John Tupper, owner of KXND Minot-Bismarck, N.D., canceled his Nielsen service mid-contract five years ago. He says youth-oriented networks like Fox are hindered because younger viewers are less likely to fill out their logs. Ratings in metered and LPM markets, he notes, are better. If Nielsen improved the sample, Tupper says, he would consider subscribing again. “Now it works against me and devalues the product I have to sell.”

The latest assault on the diary system came after the February sweeps. Some Nielsen participants in Anchorage, Alaska, Palm Springs, Calif., and Tucson, Ariz., did not receive their weekly diaries in the mail—the usual procedure—and others got them late. The confusion resulted in lower-than-normal responses. In Tucson, for example, top-rated CBS affiliate KOLD's average prime time mark dropped 25%, to a 5.4 rating in adults 25-54, compared with the year-ago period. NBC affiliate KVOA and ABC outlet KGUN saw similar declines. Irate, some stations demanded Nielsen retract the ratings book or send letters to advertisers. In a letter to clients, Nielsen said the problems did not affect the overall month and should not be thrown out. The company blamed a postal subcontractor for the missing diaries and said it would switch carriers and send out more diaries for the May sweeps.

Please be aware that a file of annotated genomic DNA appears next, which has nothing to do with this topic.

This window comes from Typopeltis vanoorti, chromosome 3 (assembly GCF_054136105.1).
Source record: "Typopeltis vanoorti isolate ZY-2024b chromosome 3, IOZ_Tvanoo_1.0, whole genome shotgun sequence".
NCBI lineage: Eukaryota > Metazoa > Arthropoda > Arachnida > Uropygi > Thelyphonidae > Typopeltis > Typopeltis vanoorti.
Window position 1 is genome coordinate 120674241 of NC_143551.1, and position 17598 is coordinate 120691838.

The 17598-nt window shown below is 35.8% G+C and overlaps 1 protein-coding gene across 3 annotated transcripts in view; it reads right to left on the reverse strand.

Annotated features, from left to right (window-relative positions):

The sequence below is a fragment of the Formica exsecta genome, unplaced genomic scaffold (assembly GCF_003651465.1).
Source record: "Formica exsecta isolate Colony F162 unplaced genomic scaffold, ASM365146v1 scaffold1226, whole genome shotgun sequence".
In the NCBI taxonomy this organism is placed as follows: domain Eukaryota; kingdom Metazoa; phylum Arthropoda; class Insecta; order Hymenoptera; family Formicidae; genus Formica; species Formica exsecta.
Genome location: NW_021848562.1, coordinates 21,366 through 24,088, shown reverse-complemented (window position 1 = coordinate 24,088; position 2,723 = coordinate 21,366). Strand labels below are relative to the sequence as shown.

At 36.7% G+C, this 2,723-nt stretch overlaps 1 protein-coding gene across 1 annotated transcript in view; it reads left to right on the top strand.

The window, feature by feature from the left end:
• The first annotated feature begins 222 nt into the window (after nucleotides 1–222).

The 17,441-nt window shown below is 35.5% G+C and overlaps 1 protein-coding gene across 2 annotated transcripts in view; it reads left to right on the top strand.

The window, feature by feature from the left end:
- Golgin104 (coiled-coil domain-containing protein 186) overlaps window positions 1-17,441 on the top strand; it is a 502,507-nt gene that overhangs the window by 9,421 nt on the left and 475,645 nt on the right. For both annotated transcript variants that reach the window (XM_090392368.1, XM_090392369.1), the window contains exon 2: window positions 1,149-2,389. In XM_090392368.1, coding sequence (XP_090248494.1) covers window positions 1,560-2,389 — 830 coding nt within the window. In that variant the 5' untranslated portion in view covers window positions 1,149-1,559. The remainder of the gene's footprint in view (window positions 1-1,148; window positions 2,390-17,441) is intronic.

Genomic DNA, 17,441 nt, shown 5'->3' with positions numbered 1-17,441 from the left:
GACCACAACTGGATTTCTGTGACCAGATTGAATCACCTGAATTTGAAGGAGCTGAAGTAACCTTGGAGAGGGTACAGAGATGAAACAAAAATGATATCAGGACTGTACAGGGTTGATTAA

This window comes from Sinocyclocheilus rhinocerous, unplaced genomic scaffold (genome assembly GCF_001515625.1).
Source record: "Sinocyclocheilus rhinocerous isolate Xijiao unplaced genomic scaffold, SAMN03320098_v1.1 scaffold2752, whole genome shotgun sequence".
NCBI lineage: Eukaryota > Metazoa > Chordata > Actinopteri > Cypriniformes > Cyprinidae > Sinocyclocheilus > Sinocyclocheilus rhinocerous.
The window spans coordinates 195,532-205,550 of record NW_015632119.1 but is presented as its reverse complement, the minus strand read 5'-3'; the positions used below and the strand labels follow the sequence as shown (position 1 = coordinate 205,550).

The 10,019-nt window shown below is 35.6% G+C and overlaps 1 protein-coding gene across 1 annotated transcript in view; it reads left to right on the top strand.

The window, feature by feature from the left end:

In Anchorage, KIMO General Manager Sean Bradley was so frustrated that he now plans to drop Nielsen when the station's contract expires next year. He says Nielsen has fallen short of its contracted sample in Anchorage several times before. “If we grossly underperform, our clients seek restitution,” he says. “But if Nielsen grossly underperforms, they blame it on a postal vendor.”

Bradley is accustomed to life without Nielsen. His company also owns stations in Fairbanks and Juneau, Alaska, that no longer receive ratings. The Fox affiliate in Anchorage, where he previously worked, was also Nielsen-free for a time. Alaska stations can survive without Nielsen, he says, because their advertiser base is mostly local businesses, as much as 85%, whereas most stations in the lower 48 have a more even split between local and national advertising. With so many advertisers nearby, he says, KIMO salespeople can spend time presenting alternate data.

But most media buyers still want to use ratings to negotiate price and hold stations to delivery estimates. In lieu of Nielsen, stations try to base price on supply and demand. For example, if they have the marquee programs or a market's favorite anchor team, they should be rewarded with higher rates. If a Fox station has one spot to sell on American Idol, it wants to set the price and let competition for the ad time determine the cost. The rating point is not factored into the discussion. “These are more effective ways to sell,” Nexstar's Jones says. “I can help an advertiser make a business decision, as opposed to saying my news has more viewers than their news.”